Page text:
However, a few ideas for projects have started to come out. I built a tippy-tap, a makeshift handwashing station, during my first week at site (since there is no easy way for me to wash my hands without running water), and my counterpart and others were very interested in it, and when I expressed my desire to teach hygiene and tippy-tap-building at local schools, they seemed very receptive to the idea. So that might be one of my first projects! Also, I've been doing needs assessments within my organization and one of the biggest problems at our small health clinic is the lack of ability to test for malaria - we simply don't have the equipment for either a blood smear or a rapid malaria test. The result is that anyone who has a headache, fever, body aches, or generally doesn't feel well gets diagnosed with malaria. As we currently have the drugs in stock right now (provided by the Ugandan government), we are giving them out to everyone showing these symptoms. The nurses don't really have a choice not to - if they don't prescribe the drugs, and the patient does have malaria, he/she could die. Everyone seems to know that some people are faking the symptoms, knowing they can get the drugs for free from our government-funded clinic now and stock up later for when they don't feel well at another time. We're about to run out of anti-malarial drugs (Coartem), and we won't get any for at least another month, when the government may or may not show up to deliver more. Thus, for anyone suffering for malaria after we run out of drugs, they have to buy them at drug shops/pharmacies at a cost of around 15,000 shillings (about $7.50), which is too expensive for many of the people who live here. Very tough situation. So even though as a PCV I am supposed to encourage mobilizing local resources instead of looking for outside funding/materials, this is a huge need and I'm going to explore the options to get a microscope (doesn't even have to turn on - we don't have electricity so you just set the microscope in the sun) so we can test for malaria.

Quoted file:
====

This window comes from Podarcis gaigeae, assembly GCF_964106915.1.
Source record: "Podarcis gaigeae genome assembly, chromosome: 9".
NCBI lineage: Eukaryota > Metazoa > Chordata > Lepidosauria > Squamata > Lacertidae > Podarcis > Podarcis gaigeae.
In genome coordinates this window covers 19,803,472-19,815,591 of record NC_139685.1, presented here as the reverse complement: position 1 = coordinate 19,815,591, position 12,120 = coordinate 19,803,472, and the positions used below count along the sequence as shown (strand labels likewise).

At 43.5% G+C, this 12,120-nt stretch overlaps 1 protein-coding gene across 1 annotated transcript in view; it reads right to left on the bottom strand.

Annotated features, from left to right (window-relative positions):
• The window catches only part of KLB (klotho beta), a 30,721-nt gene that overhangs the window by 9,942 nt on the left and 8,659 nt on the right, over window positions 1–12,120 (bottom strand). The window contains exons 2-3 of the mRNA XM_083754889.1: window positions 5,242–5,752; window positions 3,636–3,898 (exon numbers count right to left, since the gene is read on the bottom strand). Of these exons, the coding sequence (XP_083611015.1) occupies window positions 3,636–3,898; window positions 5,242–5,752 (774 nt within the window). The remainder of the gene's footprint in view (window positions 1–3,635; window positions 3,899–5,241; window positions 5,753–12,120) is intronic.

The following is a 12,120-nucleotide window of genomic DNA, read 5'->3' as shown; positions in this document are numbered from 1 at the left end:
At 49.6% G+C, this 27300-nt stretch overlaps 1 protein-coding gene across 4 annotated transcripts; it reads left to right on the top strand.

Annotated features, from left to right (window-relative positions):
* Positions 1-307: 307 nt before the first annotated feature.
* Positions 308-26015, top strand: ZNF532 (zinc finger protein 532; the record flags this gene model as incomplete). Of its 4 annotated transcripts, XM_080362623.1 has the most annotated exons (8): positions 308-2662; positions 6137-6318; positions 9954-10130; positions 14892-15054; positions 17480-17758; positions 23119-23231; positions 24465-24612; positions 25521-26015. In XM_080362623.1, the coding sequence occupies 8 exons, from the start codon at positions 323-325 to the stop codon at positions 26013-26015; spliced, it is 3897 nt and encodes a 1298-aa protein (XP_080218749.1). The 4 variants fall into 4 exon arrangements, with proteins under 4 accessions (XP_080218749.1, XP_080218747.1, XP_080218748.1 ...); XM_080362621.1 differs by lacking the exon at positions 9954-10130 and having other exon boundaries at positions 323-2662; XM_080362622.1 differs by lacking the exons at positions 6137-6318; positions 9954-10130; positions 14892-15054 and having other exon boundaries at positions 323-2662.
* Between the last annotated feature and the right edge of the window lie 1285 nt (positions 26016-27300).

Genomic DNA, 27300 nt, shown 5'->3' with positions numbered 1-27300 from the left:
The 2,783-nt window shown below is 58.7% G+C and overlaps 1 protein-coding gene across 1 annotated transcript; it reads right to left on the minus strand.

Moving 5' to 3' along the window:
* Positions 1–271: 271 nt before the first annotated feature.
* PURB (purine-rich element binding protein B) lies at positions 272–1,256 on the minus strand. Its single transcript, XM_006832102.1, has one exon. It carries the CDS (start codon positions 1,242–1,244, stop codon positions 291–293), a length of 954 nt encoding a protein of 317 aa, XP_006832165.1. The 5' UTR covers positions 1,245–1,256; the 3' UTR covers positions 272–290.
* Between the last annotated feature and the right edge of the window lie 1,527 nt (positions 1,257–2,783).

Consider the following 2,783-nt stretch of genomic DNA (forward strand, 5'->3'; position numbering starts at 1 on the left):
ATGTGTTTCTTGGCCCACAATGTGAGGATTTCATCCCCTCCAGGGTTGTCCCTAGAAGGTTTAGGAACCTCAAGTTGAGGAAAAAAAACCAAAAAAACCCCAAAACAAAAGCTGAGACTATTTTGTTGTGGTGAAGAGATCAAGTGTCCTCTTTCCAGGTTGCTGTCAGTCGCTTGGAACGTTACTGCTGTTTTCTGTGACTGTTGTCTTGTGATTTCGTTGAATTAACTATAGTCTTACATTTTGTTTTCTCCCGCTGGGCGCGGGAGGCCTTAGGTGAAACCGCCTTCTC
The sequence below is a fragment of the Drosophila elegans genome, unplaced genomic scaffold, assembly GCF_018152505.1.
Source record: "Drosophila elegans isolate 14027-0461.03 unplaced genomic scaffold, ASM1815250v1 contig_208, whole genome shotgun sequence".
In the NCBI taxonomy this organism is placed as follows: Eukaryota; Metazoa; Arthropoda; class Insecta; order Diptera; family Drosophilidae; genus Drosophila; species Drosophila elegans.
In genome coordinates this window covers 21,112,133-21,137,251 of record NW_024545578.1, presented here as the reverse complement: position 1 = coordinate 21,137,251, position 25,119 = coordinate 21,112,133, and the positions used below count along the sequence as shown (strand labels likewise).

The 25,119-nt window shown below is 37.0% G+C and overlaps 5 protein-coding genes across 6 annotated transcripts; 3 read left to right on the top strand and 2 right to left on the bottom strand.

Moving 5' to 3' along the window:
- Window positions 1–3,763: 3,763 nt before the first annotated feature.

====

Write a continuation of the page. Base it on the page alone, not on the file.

In happier news, I am now the proud parent of a beautiful Ugandan puppy. Her name is Kibo (named after the main peak of Kilimanjaro) and she's now 8 weeks old. She came from a litter of puppies at my homestay, and since I got to handle them from 1.5 weeks of age, and I really like the mother's personality, I was hooked. I picked the most beautiful, biggest, outgoing puppy (of course!) and returned for her a week after getting to site (along with another friend who got a dog from his homestay). Public transport with puppies wasn't as bad as we anticipated - we were expecting negative reactions, since it's okay to bring chickens and goats on a shared taxi but dogs are feared and often have a negative connotation in this culture. However, people were all just curious and thought it was so funny, the bazungu with their dogs. Kibo has been settling into site great - my neighbors love her (they even let her sleep in their house when I'm gone! HUGE for a Ugandan family, never expected that), people now come to my house to see my dog and not me, she follows me everywhere when I'm home but surprisingly stays around the yard when I leave, which saves me from having to tie her up. She knows how to sit when she's paying attention or thinks I have food, and can be a bit stubborn, but she's affectionate and playful and just pretty darn adorable. So far she's been very healthy, and I hope it continues - my friend's puppy got parvo, a very nasty virus that often kills the dog, and we were very worried he wouldn't make it. I went to give him IV fluids and dextrose (he is only about 40-50 km from me), and when I had to leave my friend gave him some SQ fluids. And the little guy is doing great! He didn't eat for about a week, so he's super skinny, but apparently now he's running around, eating, and doing great. Amazing!